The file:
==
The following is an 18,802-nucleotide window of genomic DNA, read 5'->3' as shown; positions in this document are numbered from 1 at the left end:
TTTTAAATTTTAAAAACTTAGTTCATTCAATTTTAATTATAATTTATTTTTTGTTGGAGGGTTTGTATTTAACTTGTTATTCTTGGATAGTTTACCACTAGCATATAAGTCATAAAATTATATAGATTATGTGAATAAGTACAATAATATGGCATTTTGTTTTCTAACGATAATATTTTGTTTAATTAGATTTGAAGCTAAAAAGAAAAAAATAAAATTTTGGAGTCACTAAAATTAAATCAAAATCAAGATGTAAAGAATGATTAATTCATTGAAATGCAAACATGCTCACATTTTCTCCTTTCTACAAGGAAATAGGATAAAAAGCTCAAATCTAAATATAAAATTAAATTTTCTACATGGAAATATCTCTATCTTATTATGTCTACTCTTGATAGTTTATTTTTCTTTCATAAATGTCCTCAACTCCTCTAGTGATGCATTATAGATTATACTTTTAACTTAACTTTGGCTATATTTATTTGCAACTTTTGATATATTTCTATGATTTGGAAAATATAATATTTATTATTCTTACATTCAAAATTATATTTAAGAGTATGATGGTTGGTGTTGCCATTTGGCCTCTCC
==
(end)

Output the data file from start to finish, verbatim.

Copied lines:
The following is an 18,802-nucleotide window of genomic DNA, read 5'->3' as shown; positions in this document are numbered from 1 at the left end:
TTTTAAATTTTAAAAACTTAGTTCATTCAATTTTAATTATAATTTATTTTTTGTTGGAGGGTTTGTATTTAACTTGTTATTCTTGGATAGTTTACCACTAGCATATAAGTCATAAAATTATATAGATTATGTGAATAAGTACAATAATATGGCATTTTGTTTTCTAACGATAATATTTTGTTTAATTAGATTTGAAGCTAAAAAGAAAAAAATAAAATTTTGGAGTCACTAAAATTAAATCAAAATCAAGATGTAAAGAATGATTAATTCATTGAAATGCAAACATGCTCACATTTTCTCCTTTCTACAAGGAAATAGGATAAAAAGCTCAAATCTAAATATAAAATTAAATTTTCTACATGGAAATATCTCTATCTTATTATGTCTACTCTTGATAGTTTATTTTTCTTTCATAAATGTCCTCAACTCCTCTAGTGATGCATTATAGATTATACTTTTAACTTAACTTTGGCTATATTTATTTGCAACTTTTGATATATTTCTATGATTTGGAAAATATAATATTTATTATTCTTACATTCAAAATTATATTTAAGAGTATGATGGTTGGTGTTGCCATTTGGCCTCTCC